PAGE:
30801 Jefferson, St. Clair
Shores, MI 48082 - Phone: (586) 293-1234 - Email:
New West MI Location: 118 West Maple Street, Wayland, MI 49348 - Phone: (269)-792-2353 - Email: email@example.com
Occupational therapy for children is concerned about how they function in every day life skills. Is the child happy and playful? Do they enjoy playing with others or sports and games? Can they dress themselves? Is eating and feeding enjoyable? Do they sleep well? Can they listen and pay attention? Can they constructively communicate their feelings? What about the other "jobs" of children, such as school work? Is the child able to initiate and complete such skills independently? If children are having any difficulties in the occupations of children, an occupational therapy evaluation of Sensory Processing Disorder (SPD) may be helpful.
Sensory Processing Disorder (SPD, formerly known as Sensory Integration Disorder) conservatvely affects about 5% of all children, over half of children with atttention deficit disorder and 80% of children with autism. Many professionals may not be aware of the scope of sensory integration disorder thinking that only children that are sensory over responsive qualify for assessement and treatment. Other sub-catergories of SPD include sensory under responsive, sensory seeking, discrimination, and sensory based motor disorders including postural control and motor planning. Click here for a quick sensory integration checklist...Sensory Systems Clinic has been providing services for children since 1982, and continues to be recognized as a leader in the Detroit Metropolitan area for innovative and effective therapy. Our most potent philosophy is that everything you do for a child is something that you may not be allowing that child to do for himself, and is taking away the opportunity to not only learn, but to feel the elation of independence. So many treatments direct the child and take away the ability to self direct. As much as possible, we help the child take an active role. In fact, the one outcome that we can guarantee from therapy is your child will obtain self confidence.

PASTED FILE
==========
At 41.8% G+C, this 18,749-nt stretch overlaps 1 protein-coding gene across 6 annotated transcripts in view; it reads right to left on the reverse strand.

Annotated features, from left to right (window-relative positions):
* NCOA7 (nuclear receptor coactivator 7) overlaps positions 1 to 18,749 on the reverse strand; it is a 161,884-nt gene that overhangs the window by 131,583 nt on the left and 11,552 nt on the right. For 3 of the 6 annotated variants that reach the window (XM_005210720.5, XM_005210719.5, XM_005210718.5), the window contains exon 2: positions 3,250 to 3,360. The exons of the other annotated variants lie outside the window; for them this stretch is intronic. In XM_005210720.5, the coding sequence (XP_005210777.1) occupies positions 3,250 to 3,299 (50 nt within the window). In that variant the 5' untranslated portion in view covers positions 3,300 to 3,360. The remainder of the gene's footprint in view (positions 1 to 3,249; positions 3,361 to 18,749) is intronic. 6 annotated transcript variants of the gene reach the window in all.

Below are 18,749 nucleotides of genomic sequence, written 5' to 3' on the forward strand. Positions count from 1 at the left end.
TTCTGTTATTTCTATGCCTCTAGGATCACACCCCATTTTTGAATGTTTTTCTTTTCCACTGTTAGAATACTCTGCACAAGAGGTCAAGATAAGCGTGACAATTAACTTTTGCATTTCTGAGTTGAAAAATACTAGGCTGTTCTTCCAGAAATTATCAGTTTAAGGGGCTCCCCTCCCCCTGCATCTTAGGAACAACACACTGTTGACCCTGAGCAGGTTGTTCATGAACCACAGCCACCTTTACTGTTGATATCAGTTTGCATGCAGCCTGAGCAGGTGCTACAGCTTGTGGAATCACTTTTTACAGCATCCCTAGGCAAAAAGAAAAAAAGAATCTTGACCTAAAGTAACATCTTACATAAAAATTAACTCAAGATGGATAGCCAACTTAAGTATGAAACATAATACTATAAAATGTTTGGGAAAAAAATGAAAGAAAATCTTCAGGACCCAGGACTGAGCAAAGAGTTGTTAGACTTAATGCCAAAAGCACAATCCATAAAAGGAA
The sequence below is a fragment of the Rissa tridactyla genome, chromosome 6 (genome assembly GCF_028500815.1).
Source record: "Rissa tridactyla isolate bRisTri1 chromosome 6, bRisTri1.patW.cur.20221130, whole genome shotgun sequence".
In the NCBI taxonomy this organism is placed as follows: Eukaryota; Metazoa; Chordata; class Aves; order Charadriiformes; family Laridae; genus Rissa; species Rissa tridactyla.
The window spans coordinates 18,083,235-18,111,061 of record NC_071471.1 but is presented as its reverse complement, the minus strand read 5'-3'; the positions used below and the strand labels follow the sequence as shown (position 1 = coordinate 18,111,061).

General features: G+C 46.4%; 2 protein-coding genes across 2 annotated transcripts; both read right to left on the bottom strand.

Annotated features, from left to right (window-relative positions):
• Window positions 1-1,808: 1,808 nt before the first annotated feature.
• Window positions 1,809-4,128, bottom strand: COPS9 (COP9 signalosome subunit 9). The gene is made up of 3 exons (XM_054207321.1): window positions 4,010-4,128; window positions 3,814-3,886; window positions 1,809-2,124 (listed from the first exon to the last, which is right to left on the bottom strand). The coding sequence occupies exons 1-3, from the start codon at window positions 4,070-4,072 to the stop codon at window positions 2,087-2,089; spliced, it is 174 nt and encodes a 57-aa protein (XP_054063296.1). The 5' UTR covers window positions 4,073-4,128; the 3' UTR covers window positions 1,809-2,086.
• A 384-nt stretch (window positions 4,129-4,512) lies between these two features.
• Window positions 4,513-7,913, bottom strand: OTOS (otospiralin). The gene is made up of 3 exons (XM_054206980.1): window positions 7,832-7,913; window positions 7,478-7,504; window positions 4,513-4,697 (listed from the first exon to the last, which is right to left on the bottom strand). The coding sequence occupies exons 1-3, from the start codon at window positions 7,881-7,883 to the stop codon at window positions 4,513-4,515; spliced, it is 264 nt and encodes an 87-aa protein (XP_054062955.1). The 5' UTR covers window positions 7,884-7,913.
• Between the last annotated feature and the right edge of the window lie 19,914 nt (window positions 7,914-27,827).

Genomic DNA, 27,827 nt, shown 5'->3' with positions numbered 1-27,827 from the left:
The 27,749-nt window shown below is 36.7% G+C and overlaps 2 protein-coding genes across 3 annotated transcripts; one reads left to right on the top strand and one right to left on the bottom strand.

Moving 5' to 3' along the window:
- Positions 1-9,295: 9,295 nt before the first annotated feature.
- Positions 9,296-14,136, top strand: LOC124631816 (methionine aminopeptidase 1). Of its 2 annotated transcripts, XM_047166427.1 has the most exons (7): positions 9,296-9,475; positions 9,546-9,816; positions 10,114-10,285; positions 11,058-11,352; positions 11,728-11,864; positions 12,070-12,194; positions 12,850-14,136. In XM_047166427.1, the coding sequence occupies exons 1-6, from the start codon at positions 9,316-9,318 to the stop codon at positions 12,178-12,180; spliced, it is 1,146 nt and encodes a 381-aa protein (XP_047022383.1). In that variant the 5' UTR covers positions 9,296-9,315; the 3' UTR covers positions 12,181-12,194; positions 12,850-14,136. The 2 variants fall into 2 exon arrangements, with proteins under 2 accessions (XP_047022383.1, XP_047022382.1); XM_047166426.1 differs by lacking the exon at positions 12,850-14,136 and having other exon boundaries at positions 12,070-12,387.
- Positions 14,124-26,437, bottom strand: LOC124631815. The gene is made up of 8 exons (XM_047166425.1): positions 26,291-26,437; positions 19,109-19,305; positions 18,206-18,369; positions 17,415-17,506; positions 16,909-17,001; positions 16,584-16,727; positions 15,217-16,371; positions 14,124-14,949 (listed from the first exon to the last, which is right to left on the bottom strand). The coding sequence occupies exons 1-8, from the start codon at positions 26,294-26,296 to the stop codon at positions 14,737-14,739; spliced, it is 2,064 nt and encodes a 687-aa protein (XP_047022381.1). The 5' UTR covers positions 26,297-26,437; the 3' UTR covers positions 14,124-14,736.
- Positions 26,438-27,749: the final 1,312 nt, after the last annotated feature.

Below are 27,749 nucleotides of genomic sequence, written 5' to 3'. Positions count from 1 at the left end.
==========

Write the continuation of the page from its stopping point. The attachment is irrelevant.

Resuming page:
A child with SPD does not look any different from anyone else. The problem is that they act different from other children but there doesn’t seem to be a reason. Teachers and parents sometimes think that the child could just act “right” if they tried harder, but most often this is just not within their ability to do so. Sometimes the children may have a diagnosis of autism or attention deficit hyperativity disorder, but still, this does not explain their behavior. Click below for a better understanding of SPD.
We love Integrated Play Groups! What better play environment can you think of for a child on the autism spectrum, than one where the expert players (typically developing children) are trained and guided how to play? IPG's benefit our expert players, too. We accept expert players from the community and provide disability awareness training at no cost or obligation on the part of the volunteers, ages 4-12. Some of the greatest recipients of gains from Integrated Play Groups has been the empowerment of the special feelings siblings of autistic children get from learning about autism and helping someone like their brother or sister. There is award winning research to support this program and it's benefits to the social skills of children with autism.